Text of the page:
Infrastructure Propels Bullish Design Market
Design firms continue to ride a strong wave of success in California. The 95 firms that participated in this year’s Top Design Firms survey reported $4.87 billion of combined revenue in California during 2016—a 14% increase from the previous year. In the three most recent surveys, combined revenue in the state has grown by 33%.
Firms with practices in transportation and other infrastructure are particularly bullish on the market. Don Sepulveda, deputy national market lead, rail and transit for West Coast operations at Michael Baker International, notes that several significant tax measures have passed to provide funding for transportation projects in the region. In Los Angeles, for example, passage of Measure M in November will provide $120 billion to advance the Los Angeles Metropolitan Transportation Authority’s long-range transit plan for the next four decades.
“The Western United States is riding on a transportation boom,” he says. Michael Baker saw annual revenue rise 24% in California—to $120.1 million in 2016 from $96.8 million in 2015. Transportation work accounts for 19% of the firm’s total revenue.
Kip Field, Southern California area manager for HDR, says his firm is also optimistic about Measure M projects, which will leverage funds from a half-cent sales tax increase that takes effect on July 1. “Funds will be immediately allocated toward larger infrastructure projects, including Link [Union Station], regional rail projects such as the Crenshaw Line, Regional Connector, Purple Line Extension, bus rapid transit projects and developments that are widely supported by the local community such as the LA River Bike Path and Rail to River Trails projects.”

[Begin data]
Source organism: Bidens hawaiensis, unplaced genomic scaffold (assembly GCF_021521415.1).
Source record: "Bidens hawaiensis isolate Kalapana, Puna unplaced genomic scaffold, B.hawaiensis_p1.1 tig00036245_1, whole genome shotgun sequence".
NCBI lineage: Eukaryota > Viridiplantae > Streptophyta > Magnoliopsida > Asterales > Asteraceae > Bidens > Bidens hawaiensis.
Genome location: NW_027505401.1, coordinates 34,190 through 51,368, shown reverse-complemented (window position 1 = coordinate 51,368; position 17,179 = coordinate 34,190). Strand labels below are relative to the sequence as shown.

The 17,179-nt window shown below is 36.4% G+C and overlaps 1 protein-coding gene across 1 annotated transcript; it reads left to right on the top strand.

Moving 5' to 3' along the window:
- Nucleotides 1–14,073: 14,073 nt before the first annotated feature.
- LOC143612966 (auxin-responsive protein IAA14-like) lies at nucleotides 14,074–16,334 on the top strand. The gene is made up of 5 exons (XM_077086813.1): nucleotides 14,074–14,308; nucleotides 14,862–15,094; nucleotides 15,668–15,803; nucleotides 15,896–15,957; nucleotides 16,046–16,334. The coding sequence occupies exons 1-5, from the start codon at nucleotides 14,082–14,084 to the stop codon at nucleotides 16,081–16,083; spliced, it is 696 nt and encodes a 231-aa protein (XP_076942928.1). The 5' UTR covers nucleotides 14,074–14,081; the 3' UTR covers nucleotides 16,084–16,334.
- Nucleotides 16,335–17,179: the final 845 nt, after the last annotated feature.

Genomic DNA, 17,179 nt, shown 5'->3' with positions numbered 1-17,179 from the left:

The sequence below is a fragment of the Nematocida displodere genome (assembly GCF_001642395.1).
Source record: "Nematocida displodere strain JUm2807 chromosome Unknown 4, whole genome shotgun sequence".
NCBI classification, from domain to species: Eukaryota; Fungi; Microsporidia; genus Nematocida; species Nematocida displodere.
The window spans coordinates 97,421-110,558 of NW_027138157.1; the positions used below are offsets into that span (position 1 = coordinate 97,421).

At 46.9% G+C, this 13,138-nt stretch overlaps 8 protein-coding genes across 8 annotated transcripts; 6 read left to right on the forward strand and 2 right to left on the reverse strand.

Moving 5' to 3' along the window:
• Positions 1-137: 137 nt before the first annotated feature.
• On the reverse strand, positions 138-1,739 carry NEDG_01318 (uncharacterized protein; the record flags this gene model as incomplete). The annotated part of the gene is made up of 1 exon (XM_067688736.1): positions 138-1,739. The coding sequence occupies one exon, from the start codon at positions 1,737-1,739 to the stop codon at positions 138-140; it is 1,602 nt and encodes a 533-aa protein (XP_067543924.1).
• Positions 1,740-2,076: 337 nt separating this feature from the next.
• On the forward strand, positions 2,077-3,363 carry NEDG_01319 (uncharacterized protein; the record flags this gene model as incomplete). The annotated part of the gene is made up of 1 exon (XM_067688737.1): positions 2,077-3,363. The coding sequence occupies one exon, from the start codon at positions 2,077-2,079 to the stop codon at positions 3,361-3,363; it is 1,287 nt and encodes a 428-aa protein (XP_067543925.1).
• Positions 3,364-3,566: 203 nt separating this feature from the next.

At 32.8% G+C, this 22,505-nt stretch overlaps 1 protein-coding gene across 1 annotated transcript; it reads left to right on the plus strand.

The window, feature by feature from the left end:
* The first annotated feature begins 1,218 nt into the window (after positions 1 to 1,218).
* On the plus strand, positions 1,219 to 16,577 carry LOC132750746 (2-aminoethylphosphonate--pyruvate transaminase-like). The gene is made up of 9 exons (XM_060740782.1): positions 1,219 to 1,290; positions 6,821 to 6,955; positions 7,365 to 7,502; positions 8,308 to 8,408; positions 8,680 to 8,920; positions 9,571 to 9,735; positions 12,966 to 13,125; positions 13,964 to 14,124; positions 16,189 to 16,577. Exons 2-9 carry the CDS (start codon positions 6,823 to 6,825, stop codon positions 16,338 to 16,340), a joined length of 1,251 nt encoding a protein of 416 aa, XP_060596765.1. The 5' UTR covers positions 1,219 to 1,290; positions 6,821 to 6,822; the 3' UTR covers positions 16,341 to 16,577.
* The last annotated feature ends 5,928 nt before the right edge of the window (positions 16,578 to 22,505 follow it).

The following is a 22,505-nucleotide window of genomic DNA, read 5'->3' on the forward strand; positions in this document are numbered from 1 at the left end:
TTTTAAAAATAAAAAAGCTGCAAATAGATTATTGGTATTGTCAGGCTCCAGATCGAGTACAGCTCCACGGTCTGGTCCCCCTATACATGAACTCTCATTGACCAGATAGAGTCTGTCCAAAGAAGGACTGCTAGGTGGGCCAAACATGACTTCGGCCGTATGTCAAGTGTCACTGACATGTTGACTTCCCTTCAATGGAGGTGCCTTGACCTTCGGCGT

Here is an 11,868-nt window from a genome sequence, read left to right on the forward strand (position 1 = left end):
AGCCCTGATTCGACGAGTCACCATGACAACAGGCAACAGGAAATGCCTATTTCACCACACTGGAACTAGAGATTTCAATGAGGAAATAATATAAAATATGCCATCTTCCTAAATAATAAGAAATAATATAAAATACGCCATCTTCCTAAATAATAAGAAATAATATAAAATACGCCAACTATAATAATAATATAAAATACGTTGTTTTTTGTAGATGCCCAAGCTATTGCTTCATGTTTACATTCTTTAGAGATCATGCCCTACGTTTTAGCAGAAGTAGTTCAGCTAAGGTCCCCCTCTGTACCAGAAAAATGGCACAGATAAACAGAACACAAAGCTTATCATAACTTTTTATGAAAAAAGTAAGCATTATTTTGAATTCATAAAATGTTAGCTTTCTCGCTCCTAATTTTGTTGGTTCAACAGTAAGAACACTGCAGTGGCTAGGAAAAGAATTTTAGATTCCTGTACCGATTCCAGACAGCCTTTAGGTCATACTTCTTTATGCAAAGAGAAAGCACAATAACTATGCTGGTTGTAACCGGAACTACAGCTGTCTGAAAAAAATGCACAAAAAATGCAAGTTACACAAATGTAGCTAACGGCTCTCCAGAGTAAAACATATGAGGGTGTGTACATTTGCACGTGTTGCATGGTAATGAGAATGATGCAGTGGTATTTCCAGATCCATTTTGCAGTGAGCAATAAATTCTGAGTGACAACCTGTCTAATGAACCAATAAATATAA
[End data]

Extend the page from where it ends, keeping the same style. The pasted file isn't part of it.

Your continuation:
HDR, which saw annual revenue rise 7% in California last year, is currently working on the Link Union Station project for the Los Angeles County Metropolitan Transportation Authority.
WSP USA is banking heavily on rail work in the state. Last year, it broke ground on the $2-billion Mid-Coast Corridor Transit Project in San Diego. And, WSP USA and partner Network Rail Consulting are responsible for program management, integration, delivery and operations and maintenance planning on the California High-Speed Rail Project, which is now under construction in the Central Valley. In Los Angeles, the firm is at work on the Regional Connector and the Purple Line Extension.
Some firms are also eying significant opportunities in aviation. “We anticipate demand. The need to upgrade aging infrastructure will drive opportunities in our market sectors to continue over the next five to 10 years, especially in the aviation sector,” says Brent Kelley, principal at Corgan.
Corgan, in association with Gensler, is leading design of the $1.6-billion Midfield Satellite Concourse at Los Angeles International Airport. The new 12-gate facility, which will serve as an addition to Tom Bradley International Terminal, broke ground on Feb. 27.